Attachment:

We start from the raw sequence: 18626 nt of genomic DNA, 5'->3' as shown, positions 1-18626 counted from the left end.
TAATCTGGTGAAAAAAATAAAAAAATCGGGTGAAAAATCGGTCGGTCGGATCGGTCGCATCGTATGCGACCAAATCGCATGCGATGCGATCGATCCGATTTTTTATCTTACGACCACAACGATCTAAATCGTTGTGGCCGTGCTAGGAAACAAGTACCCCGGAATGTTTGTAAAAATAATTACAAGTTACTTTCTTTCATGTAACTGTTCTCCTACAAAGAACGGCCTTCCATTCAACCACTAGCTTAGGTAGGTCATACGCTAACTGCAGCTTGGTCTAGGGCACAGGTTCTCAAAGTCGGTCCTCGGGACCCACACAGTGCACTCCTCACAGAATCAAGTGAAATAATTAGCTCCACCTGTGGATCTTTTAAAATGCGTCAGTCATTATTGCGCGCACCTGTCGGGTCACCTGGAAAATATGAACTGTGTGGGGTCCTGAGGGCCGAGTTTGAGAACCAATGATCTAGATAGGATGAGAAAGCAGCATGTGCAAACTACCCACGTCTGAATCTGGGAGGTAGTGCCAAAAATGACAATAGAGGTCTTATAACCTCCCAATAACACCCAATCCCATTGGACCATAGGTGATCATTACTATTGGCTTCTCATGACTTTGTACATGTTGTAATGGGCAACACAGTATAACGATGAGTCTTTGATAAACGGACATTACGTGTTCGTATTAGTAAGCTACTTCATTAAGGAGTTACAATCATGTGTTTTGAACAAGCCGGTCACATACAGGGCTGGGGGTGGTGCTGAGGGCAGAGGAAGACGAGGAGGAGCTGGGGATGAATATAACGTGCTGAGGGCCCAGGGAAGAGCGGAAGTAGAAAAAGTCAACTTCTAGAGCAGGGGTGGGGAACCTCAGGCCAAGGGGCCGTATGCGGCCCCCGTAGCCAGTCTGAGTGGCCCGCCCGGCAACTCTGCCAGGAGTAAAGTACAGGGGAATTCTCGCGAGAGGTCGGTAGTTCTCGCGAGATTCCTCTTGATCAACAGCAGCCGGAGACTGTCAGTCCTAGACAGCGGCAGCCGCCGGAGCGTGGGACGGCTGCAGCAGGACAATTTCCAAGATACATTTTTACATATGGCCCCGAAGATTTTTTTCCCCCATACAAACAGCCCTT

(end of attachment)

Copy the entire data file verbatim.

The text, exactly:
We start from the raw sequence: 18626 nt of genomic DNA, 5'->3' as shown, positions 1-18626 counted from the left end.
TAATCTGGTGAAAAAAATAAAAAAATCGGGTGAAAAATCGGTCGGTCGGATCGGTCGCATCGTATGCGACCAAATCGCATGCGATGCGATCGATCCGATTTTTTATCTTACGACCACAACGATCTAAATCGTTGTGGCCGTGCTAGGAAACAAGTACCCCGGAATGTTTGTAAAAATAATTACAAGTTACTTTCTTTCATGTAACTGTTCTCCTACAAAGAACGGCCTTCCATTCAACCACTAGCTTAGGTAGGTCATACGCTAACTGCAGCTTGGTCTAGGGCACAGGTTCTCAAAGTCGGTCCTCGGGACCCACACAGTGCACTCCTCACAGAATCAAGTGAAATAATTAGCTCCACCTGTGGATCTTTTAAAATGCGTCAGTCATTATTGCGCGCACCTGTCGGGTCACCTGGAAAATATGAACTGTGTGGGGTCCTGAGGGCCGAGTTTGAGAACCAATGATCTAGATAGGATGAGAAAGCAGCATGTGCAAACTACCCACGTCTGAATCTGGGAGGTAGTGCCAAAAATGACAATAGAGGTCTTATAACCTCCCAATAACACCCAATCCCATTGGACCATAGGTGATCATTACTATTGGCTTCTCATGACTTTGTACATGTTGTAATGGGCAACACAGTATAACGATGAGTCTTTGATAAACGGACATTACGTGTTCGTATTAGTAAGCTACTTCATTAAGGAGTTACAATCATGTGTTTTGAACAAGCCGGTCACATACAGGGCTGGGGGTGGTGCTGAGGGCAGAGGAAGACGAGGAGGAGCTGGGGATGAATATAACGTGCTGAGGGCCCAGGGAAGAGCGGAAGTAGAAAAAGTCAACTTCTAGAGCAGGGGTGGGGAACCTCAGGCCAAGGGGCCGTATGCGGCCCCCGTAGCCAGTCTGAGTGGCCCGCCCGGCAACTCTGCCAGGAGTAAAGTACAGGGGAATTCTCGCGAGAGGTCGGTAGTTCTCGCGAGATTCCTCTTGATCAACAGCAGCCGGAGACTGTCAGTCCTAGACAGCGGCAGCCGCCGGAGCGTGGGACGGCTGCAGCAGGACAATTTCCAAGATACATTTTTACATATGGCCCCGAAGATTTTTTTCCCCCATACAAACAGCCCTT